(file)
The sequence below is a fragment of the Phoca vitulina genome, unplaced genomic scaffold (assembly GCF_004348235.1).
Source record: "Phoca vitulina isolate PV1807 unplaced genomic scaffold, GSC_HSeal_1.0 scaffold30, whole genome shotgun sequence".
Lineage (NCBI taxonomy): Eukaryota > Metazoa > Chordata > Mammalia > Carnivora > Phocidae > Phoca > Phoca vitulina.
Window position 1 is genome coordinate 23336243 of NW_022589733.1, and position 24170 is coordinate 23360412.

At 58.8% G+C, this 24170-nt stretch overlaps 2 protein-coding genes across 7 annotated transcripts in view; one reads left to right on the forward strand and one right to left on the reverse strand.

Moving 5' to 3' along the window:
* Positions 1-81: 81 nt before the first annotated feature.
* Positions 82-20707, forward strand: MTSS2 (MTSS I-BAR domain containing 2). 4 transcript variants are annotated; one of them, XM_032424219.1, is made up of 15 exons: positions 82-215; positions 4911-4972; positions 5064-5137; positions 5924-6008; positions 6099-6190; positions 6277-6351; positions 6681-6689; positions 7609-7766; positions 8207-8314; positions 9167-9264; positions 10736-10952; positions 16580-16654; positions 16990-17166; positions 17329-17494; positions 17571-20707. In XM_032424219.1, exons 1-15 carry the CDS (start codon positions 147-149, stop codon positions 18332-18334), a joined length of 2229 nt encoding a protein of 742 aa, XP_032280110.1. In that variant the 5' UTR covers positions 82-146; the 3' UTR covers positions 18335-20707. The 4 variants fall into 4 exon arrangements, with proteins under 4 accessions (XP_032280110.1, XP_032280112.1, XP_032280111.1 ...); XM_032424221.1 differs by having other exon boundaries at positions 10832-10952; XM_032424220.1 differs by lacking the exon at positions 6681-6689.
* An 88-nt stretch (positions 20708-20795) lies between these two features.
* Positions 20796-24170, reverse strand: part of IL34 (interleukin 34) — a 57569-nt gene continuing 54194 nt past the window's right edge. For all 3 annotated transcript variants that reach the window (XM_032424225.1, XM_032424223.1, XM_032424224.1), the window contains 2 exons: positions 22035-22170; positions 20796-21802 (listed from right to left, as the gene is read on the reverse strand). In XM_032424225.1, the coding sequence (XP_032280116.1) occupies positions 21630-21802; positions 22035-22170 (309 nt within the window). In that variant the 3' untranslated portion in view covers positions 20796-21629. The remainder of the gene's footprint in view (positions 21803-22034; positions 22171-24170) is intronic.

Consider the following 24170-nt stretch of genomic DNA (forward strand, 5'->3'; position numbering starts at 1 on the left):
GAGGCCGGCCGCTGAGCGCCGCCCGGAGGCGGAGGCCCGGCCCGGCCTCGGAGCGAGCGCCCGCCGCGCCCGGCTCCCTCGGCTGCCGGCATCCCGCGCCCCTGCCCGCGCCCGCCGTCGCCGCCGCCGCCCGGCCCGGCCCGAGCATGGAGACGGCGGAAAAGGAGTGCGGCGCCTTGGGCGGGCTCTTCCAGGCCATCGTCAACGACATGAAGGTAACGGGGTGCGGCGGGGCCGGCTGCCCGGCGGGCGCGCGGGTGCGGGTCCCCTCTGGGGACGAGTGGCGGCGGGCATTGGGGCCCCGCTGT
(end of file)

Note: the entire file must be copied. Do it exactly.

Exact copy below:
The sequence below is a fragment of the Phoca vitulina genome, unplaced genomic scaffold (assembly GCF_004348235.1).
Source record: "Phoca vitulina isolate PV1807 unplaced genomic scaffold, GSC_HSeal_1.0 scaffold30, whole genome shotgun sequence".
Lineage (NCBI taxonomy): Eukaryota > Metazoa > Chordata > Mammalia > Carnivora > Phocidae > Phoca > Phoca vitulina.
Window position 1 is genome coordinate 23336243 of NW_022589733.1, and position 24170 is coordinate 23360412.

At 58.8% G+C, this 24170-nt stretch overlaps 2 protein-coding genes across 7 annotated transcripts in view; one reads left to right on the forward strand and one right to left on the reverse strand.

Moving 5' to 3' along the window:
* Positions 1-81: 81 nt before the first annotated feature.
* Positions 82-20707, forward strand: MTSS2 (MTSS I-BAR domain containing 2). 4 transcript variants are annotated; one of them, XM_032424219.1, is made up of 15 exons: positions 82-215; positions 4911-4972; positions 5064-5137; positions 5924-6008; positions 6099-6190; positions 6277-6351; positions 6681-6689; positions 7609-7766; positions 8207-8314; positions 9167-9264; positions 10736-10952; positions 16580-16654; positions 16990-17166; positions 17329-17494; positions 17571-20707. In XM_032424219.1, exons 1-15 carry the CDS (start codon positions 147-149, stop codon positions 18332-18334), a joined length of 2229 nt encoding a protein of 742 aa, XP_032280110.1. In that variant the 5' UTR covers positions 82-146; the 3' UTR covers positions 18335-20707. The 4 variants fall into 4 exon arrangements, with proteins under 4 accessions (XP_032280110.1, XP_032280112.1, XP_032280111.1 ...); XM_032424221.1 differs by having other exon boundaries at positions 10832-10952; XM_032424220.1 differs by lacking the exon at positions 6681-6689.
* An 88-nt stretch (positions 20708-20795) lies between these two features.
* Positions 20796-24170, reverse strand: part of IL34 (interleukin 34) — a 57569-nt gene continuing 54194 nt past the window's right edge. For all 3 annotated transcript variants that reach the window (XM_032424225.1, XM_032424223.1, XM_032424224.1), the window contains 2 exons: positions 22035-22170; positions 20796-21802 (listed from right to left, as the gene is read on the reverse strand). In XM_032424225.1, the coding sequence (XP_032280116.1) occupies positions 21630-21802; positions 22035-22170 (309 nt within the window). In that variant the 3' untranslated portion in view covers positions 20796-21629. The remainder of the gene's footprint in view (positions 21803-22034; positions 22171-24170) is intronic.

Consider the following 24170-nt stretch of genomic DNA (forward strand, 5'->3'; position numbering starts at 1 on the left):
GAGGCCGGCCGCTGAGCGCCGCCCGGAGGCGGAGGCCCGGCCCGGCCTCGGAGCGAGCGCCCGCCGCGCCCGGCTCCCTCGGCTGCCGGCATCCCGCGCCCCTGCCCGCGCCCGCCGTCGCCGCCGCCGCCCGGCCCGGCCCGAGCATGGAGACGGCGGAAAAGGAGTGCGGCGCCTTGGGCGGGCTCTTCCAGGCCATCGTCAACGACATGAAGGTAACGGGGTGCGGCGGGGCCGGCTGCCCGGCGGGCGCGCGGGTGCGGGTCCCCTCTGGGGACGAGTGGCGGCGGGCATTGGGGCCCCGCTGT